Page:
Beth Kruvant's compelling and ironically titled (eventually much more than that) documentary HEART OF STONE belongs to the principal of a New Jersey high school, and it's anything but a hard heart. Mr. Stone is a strong man and firm, yet his metaphoric heart, at least, is remarkably full and giving.
Stone is in charge of Weequahic High School (pronouced week-wack) in the Newark area, a school that once-upon-a-time was the number one high school in the USA. It had since gone to seed -- until Stone took charge. Though the walk down memory lane that Kruvant provides shows that, even in its glory days, there were gangs that preyed upon Blacks and Jews. Kruvant (shown below) takes us back to those former days when cooperation between Blacks and Jews was something expected, almost a given.
We meet the current alumni association, made up of graduates from those good times, who have banded together to help turn around the school, now plagued by violence and gang warefare (as is the surrounding neighborhood). We also meet some of the students and learn as much as possible (from the 80-odd-minutes of running time) about their lives.
The Los Angeles-imported gangs -- the Crips and Bloods -- have gained a foothold here, and so the big question is how to shut down or at least slow down gang violence once it is entrenched in the culture. You don't, it seems. But can you at least help some of the kids to rise about it? Hearing students struggle with the idea of how to work around the Bloods and Crips -- the girls approach this from one direction, the boys from another -- is fascinating but depressing, and yet the conflict/resolutions sessions devised by Principal Stone do seem to help. As do the Alumni-provided scholarships and rather amazing "field trips" that show students how a very different life exists outside of Newark: culture, skiing, even a trip to Paris (France not Texas).
After a short theatrical opening last year (to good reviews), the movie seemed to disappear, although screenings of it continue in various venues. The good news now is that Heart of Stone will make its On-Demand debut this month-- probably within a day or two, if it has not already. And the film will also be available via iTunes. Check your local TV reception provider for details, or click here and go exploring.
The film has also given birth to something called Campaign Kinship -- an outreach to high schools, universities and Jewish and Black organizations nationwide. For more information on Campaign Kinship, click here.
We had only a short time to spend on a Q&A with the filmmaker. TrustMovies' questions are in bold below, with Ms Kruvant's answer in standard typeface:
I found your documentary most interesting and finally quite moving -- for reasons that will become obvious once readers have seen the film. One thing that did startle me a bit: I come from the west coast where the Crips and Bloods have been around for decades. But I was surprised to see them with such a foothold here in New Jersey. Were they “imported,” and if so, by whom? Aren’t New Jersey kids inventive enough to form their own gangs?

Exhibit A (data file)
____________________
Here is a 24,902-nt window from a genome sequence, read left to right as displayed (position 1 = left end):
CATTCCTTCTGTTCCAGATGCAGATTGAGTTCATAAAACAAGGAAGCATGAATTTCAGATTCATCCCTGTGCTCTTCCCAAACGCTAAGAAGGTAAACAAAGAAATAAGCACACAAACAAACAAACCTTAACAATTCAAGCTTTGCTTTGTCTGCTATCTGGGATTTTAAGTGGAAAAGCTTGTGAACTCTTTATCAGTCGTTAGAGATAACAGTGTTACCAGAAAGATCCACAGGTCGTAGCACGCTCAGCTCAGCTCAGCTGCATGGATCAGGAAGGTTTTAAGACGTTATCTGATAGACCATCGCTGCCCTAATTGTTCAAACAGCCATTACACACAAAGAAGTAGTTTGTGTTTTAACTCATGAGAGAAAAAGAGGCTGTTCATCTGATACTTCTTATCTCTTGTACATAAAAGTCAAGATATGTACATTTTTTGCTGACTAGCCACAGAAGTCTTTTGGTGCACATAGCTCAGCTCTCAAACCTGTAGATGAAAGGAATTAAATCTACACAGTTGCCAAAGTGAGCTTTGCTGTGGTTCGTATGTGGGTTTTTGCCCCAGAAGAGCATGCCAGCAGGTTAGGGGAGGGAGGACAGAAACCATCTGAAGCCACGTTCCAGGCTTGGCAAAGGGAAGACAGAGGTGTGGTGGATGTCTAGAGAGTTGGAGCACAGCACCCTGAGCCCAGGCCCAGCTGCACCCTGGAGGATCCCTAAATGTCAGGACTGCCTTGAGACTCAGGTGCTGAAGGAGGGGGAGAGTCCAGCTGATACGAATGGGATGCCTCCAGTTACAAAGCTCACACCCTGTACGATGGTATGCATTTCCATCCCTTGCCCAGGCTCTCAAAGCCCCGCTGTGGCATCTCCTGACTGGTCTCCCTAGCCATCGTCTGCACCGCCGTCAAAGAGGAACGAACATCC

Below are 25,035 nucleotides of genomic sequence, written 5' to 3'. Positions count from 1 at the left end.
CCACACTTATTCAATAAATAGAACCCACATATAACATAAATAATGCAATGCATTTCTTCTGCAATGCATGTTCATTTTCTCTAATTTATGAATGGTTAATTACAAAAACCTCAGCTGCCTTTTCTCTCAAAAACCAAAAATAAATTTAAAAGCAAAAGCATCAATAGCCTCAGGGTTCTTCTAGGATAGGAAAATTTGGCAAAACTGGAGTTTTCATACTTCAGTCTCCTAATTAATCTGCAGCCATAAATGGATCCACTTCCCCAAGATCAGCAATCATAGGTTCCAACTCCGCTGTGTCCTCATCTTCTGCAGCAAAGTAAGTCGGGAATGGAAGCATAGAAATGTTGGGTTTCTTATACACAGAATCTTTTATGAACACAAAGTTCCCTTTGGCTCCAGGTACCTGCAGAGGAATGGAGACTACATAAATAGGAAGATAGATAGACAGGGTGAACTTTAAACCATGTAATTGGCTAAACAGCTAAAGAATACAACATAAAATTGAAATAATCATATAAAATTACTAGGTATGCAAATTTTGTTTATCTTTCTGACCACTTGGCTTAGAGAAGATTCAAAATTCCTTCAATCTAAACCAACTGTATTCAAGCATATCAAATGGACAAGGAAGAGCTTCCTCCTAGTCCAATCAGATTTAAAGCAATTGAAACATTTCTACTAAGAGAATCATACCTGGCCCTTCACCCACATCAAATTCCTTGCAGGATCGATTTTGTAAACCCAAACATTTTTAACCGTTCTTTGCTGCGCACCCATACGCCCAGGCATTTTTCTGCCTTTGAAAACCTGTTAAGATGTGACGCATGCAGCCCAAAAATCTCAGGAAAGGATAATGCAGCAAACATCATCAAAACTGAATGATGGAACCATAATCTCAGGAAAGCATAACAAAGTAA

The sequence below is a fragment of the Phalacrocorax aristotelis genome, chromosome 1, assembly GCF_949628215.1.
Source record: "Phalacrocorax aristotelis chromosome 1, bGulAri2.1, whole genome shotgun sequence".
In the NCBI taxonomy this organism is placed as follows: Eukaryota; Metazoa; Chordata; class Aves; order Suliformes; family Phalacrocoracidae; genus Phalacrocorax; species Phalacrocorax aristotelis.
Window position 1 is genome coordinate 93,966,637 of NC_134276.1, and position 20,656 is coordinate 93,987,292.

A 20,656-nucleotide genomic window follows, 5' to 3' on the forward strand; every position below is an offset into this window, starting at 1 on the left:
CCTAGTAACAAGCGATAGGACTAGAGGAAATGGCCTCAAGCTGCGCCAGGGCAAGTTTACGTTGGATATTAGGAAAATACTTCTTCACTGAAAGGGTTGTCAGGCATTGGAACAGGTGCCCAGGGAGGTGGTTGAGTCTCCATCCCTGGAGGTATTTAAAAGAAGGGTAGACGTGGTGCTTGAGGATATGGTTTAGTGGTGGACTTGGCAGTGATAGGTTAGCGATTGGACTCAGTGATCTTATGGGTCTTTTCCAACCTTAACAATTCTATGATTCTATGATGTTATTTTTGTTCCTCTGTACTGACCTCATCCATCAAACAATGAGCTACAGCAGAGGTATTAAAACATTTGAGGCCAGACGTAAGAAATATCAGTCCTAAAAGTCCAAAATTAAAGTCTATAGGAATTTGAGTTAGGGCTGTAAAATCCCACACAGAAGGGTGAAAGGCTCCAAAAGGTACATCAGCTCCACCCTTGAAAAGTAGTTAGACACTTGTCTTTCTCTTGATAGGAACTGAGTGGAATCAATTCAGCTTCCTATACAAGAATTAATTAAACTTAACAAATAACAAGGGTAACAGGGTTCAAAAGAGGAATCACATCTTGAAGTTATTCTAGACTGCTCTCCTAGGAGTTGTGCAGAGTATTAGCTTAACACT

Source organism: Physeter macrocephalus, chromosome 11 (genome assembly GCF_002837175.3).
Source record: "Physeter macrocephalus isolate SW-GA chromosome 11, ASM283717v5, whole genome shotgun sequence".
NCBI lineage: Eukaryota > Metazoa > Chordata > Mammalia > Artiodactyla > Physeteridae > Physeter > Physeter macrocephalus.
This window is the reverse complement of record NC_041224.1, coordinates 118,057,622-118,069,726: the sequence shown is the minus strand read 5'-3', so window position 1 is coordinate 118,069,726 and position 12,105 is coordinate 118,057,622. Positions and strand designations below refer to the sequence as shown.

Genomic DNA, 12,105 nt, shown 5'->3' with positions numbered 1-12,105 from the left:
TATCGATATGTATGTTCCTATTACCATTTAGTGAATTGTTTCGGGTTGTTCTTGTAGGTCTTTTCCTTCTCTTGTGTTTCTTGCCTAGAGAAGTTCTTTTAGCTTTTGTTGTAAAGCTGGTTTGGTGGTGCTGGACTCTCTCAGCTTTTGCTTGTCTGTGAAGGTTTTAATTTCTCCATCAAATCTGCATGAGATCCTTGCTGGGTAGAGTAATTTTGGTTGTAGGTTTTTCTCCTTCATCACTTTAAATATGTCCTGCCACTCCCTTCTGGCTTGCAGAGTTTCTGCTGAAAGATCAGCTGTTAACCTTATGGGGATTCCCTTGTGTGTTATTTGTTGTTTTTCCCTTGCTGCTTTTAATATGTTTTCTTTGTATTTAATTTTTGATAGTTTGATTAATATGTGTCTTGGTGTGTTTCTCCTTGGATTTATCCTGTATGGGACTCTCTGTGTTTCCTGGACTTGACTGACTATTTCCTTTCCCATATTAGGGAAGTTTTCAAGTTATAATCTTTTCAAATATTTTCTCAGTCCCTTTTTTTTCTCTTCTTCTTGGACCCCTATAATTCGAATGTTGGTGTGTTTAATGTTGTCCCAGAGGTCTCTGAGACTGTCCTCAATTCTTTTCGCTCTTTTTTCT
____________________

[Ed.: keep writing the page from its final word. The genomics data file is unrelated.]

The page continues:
Crips & Bloods were imported from LA, that’s all I know.
Do you have a sense that this gang thing is growing, declining, stable – or what?
I don’t have a sense of whether the gangs are growing or declining. I suspect there is similar growth in all cities since gangs are now a national phenomenon.
It was also nice to see the Black/Jewish connection being a positive thing again (something I recall being true as I was growing up and into my adulthood – before splitting apart in the… 60s, I think). Do you see this as a trend? Or is it just with this particular high school and its alumni?
I see an opening up in the Jewish community to the African American community, especially in the younger generation. This is a basic surge of community service and “tikkun olam” repairing the world.
What do you see happening at Weequahic High School in the future? Will its anti-gang program keep up and running? Are the alumni still as active?
At Weequahic High School, the anti-gang program is still up and running. The alumni have been empowered by the film. The High School is not as tightly run now; however the staff is still upholding Stone’s legacy as best they can.
What’s your next project?
I don’t know.
And finally, a question I always ask: Is there any subject you would like to talk about that journalists have not given you the chance to yet? (Think of this as your chance to soapbox, or whatever.)
Heart of Stone has taken on a new life in Campaign Kinship, an outreach campaign to high schools, universities and Jewish and Black organizations nationwide. This campaign has already borne fruit: one inner-city student who attended a screening in December said he had been inspired by Principal Stone- who reminded him of his grandfather-to get his diploma. These are kids that would not have the opportunity to see the movie in theaters, you have to bring it to them to make a difference in their lives. That’s the importance of the outreach. That’s the basis of this whole campaign.
Thanks, Beth -- and thanks for the film!